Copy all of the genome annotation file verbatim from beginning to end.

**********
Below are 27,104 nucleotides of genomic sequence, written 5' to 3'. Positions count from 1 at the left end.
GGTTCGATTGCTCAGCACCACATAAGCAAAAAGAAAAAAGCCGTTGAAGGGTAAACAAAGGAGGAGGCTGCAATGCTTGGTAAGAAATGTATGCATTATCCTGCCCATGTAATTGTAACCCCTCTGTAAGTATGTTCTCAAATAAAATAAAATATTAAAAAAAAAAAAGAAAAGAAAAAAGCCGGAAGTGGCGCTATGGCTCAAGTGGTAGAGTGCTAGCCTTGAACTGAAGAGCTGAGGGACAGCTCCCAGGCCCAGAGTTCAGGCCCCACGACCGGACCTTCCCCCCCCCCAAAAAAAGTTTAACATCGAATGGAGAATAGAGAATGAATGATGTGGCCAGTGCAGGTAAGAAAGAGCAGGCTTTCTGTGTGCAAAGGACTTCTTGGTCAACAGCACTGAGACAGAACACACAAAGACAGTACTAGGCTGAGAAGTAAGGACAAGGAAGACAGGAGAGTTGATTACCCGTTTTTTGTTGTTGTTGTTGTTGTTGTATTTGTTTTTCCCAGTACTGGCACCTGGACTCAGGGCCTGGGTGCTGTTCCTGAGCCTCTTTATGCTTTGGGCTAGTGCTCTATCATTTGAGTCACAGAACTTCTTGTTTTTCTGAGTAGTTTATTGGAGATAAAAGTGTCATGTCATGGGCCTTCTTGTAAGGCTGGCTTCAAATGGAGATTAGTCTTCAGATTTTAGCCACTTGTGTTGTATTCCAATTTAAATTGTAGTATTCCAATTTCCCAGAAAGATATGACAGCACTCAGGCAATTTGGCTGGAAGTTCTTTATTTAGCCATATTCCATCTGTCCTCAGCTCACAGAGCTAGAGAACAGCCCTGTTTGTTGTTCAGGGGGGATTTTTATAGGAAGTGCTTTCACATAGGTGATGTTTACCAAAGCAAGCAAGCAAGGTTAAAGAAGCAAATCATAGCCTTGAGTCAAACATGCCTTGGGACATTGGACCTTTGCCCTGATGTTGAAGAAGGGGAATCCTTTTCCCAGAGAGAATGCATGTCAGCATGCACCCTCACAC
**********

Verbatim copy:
Below are 27,104 nucleotides of genomic sequence, written 5' to 3'. Positions count from 1 at the left end.
GGTTCGATTGCTCAGCACCACATAAGCAAAAAGAAAAAAGCCGTTGAAGGGTAAACAAAGGAGGAGGCTGCAATGCTTGGTAAGAAATGTATGCATTATCCTGCCCATGTAATTGTAACCCCTCTGTAAGTATGTTCTCAAATAAAATAAAATATTAAAAAAAAAAAAGAAAAGAAAAAAGCCGGAAGTGGCGCTATGGCTCAAGTGGTAGAGTGCTAGCCTTGAACTGAAGAGCTGAGGGACAGCTCCCAGGCCCAGAGTTCAGGCCCCACGACCGGACCTTCCCCCCCCCCAAAAAAAGTTTAACATCGAATGGAGAATAGAGAATGAATGATGTGGCCAGTGCAGGTAAGAAAGAGCAGGCTTTCTGTGTGCAAAGGACTTCTTGGTCAACAGCACTGAGACAGAACACACAAAGACAGTACTAGGCTGAGAAGTAAGGACAAGGAAGACAGGAGAGTTGATTACCCGTTTTTTGTTGTTGTTGTTGTTGTTGTATTTGTTTTTCCCAGTACTGGCACCTGGACTCAGGGCCTGGGTGCTGTTCCTGAGCCTCTTTATGCTTTGGGCTAGTGCTCTATCATTTGAGTCACAGAACTTCTTGTTTTTCTGAGTAGTTTATTGGAGATAAAAGTGTCATGTCATGGGCCTTCTTGTAAGGCTGGCTTCAAATGGAGATTAGTCTTCAGATTTTAGCCACTTGTGTTGTATTCCAATTTAAATTGTAGTATTCCAATTTCCCAGAAAGATATGACAGCACTCAGGCAATTTGGCTGGAAGTTCTTTATTTAGCCATATTCCATCTGTCCTCAGCTCACAGAGCTAGAGAACAGCCCTGTTTGTTGTTCAGGGGGGATTTTTATAGGAAGTGCTTTCACATAGGTGATGTTTACCAAAGCAAGCAAGCAAGGTTAAAGAAGCAAATCATAGCCTTGAGTCAAACATGCCTTGGGACATTGGACCTTTGCCCTGATGTTGAAGAAGGGGAATCCTTTTCCCAGAGAGAATGCATGTCAGCATGCACCCTCACAC